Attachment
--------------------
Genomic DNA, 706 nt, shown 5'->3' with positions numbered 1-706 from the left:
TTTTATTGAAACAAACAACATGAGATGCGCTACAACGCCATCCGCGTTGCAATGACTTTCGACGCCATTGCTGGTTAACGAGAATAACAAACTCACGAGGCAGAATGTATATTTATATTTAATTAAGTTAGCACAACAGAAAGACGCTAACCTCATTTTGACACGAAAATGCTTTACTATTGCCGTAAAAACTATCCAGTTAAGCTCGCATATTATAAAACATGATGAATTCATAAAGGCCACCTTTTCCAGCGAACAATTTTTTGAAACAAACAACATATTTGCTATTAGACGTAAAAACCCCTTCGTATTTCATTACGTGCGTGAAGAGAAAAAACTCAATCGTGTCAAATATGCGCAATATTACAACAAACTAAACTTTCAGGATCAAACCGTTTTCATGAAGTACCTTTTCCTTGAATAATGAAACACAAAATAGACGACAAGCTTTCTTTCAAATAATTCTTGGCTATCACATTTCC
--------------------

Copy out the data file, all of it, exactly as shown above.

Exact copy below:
Genomic DNA, 706 nt, shown 5'->3' with positions numbered 1-706 from the left:
TTTTATTGAAACAAACAACATGAGATGCGCTACAACGCCATCCGCGTTGCAATGACTTTCGACGCCATTGCTGGTTAACGAGAATAACAAACTCACGAGGCAGAATGTATATTTATATTTAATTAAGTTAGCACAACAGAAAGACGCTAACCTCATTTTGACACGAAAATGCTTTACTATTGCCGTAAAAACTATCCAGTTAAGCTCGCATATTATAAAACATGATGAATTCATAAAGGCCACCTTTTCCAGCGAACAATTTTTTGAAACAAACAACATATTTGCTATTAGACGTAAAAACCCCTTCGTATTTCATTACGTGCGTGAAGAGAAAAAACTCAATCGTGTCAAATATGCGCAATATTACAACAAACTAAACTTTCAGGATCAAACCGTTTTCATGAAGTACCTTTTCCTTGAATAATGAAACACAAAATAGACGACAAGCTTTCTTTCAAATAATTCTTGGCTATCACATTTCC